Stay tuned for Part 2. What do you think will happen to Mark next? Was this a success story? 2 out 5 cases usually are. Have you ever known a child like this?


Braja said...

Phew. I couldn't do what you do.

Now I'm going to catch up with Chapter 5...

word verification: fackpoo
you makin' this up people?!!

pj said...

I would have to guess that if marks dad is on the right page with you then mark will be as well. Maybe I am ssuming wrong but they are a package. Learned behavior with reinforcement is tough to combat.

Simplicity said...

Your job must be so rewarding when you see the 20% success stories!

I'm thinking if Mark felt pride in carrying that binder around, he has a great shot at success!

A learning disability is so difficult and, if the education system isn't putting the required support in place that's needed, the children suffer so much! My daughter has a learning disability and it varies from teacher to teacher how well she does...and that causes a lot of stress for her because there are so many unknowns!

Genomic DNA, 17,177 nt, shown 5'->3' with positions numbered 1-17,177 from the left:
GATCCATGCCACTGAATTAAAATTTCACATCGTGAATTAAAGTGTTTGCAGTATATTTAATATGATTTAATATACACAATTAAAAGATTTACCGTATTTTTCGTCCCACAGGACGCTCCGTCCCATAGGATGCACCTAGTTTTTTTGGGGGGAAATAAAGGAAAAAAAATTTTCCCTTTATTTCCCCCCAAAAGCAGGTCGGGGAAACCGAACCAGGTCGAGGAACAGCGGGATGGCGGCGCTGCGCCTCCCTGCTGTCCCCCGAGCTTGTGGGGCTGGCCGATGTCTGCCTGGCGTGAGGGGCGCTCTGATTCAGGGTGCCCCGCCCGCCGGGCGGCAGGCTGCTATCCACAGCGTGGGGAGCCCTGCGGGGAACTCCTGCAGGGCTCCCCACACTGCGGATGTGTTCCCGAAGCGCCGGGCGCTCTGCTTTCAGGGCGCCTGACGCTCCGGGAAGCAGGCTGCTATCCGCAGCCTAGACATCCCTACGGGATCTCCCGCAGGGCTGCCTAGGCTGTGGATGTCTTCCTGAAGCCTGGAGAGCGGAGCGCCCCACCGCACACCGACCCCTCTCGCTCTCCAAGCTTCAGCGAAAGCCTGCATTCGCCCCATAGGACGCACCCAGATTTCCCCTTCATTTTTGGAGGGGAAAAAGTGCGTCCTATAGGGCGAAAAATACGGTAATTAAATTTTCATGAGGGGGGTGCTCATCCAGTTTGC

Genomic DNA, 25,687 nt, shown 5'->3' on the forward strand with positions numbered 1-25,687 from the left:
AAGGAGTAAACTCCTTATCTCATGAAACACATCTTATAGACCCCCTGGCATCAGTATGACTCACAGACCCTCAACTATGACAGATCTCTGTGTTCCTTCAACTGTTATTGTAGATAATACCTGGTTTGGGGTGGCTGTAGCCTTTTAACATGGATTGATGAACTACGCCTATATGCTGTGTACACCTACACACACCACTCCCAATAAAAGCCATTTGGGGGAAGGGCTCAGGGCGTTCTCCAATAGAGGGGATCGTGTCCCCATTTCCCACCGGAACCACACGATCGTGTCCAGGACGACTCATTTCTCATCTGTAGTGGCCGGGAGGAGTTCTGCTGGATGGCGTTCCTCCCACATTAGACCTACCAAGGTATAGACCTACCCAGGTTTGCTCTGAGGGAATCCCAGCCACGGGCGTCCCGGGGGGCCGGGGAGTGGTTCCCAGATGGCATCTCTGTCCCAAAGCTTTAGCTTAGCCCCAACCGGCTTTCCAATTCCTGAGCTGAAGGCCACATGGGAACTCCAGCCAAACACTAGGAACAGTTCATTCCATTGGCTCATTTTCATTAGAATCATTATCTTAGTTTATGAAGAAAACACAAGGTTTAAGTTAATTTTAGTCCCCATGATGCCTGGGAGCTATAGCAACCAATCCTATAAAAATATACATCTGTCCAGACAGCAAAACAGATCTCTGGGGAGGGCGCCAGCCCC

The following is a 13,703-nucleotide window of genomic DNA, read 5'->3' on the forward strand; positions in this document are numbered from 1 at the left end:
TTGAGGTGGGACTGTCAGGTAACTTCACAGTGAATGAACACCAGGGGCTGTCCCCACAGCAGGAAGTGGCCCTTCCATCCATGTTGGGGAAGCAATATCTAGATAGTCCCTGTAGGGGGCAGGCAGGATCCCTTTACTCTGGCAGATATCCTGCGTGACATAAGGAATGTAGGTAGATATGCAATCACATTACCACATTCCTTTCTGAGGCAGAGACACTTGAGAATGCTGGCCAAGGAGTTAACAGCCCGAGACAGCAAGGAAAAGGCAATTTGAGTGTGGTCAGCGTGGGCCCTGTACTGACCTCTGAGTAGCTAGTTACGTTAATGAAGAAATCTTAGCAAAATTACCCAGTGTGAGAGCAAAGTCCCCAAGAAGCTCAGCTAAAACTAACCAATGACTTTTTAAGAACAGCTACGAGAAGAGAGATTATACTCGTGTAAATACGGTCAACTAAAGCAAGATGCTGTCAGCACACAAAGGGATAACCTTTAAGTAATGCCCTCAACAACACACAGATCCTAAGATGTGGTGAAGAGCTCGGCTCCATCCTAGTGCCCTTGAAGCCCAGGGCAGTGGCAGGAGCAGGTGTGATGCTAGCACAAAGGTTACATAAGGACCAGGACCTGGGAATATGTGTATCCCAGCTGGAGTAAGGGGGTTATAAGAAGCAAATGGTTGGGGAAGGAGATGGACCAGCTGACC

Kudos to you for having the strength to see these children walk through these tough times in life!!

George said...

If there is a success for Mark. I would see one step forward, then a couple back for a while until he had discovered empathy, responsibility for his actions and the rewards of the two.

People in general find it hard to achieve a goal without a sense of little successes accomplishments on the way. I've seen (a token of economy therapy) work with ones that find it hard to see that, the way the rest of us would.

The father would probably need more intense family therapy. Without a strong parenting it would be harder to bring up a strong child.

I wish all the best for mark, you the energy draining alone that takes it toll on the case worker.

It would take just one disappointment for Mark, to unravel it all and he may not find the worth justifiable. That’s when real strength is needed.

God Bless. I'm will be looking forward for the outcome...

Chris Lim said...

Great point about Mark's issue with dyslexia! This is often confusing and frustrating. A great resource for parents (and educators) is found at it is The Parents Guide To Dyslexia.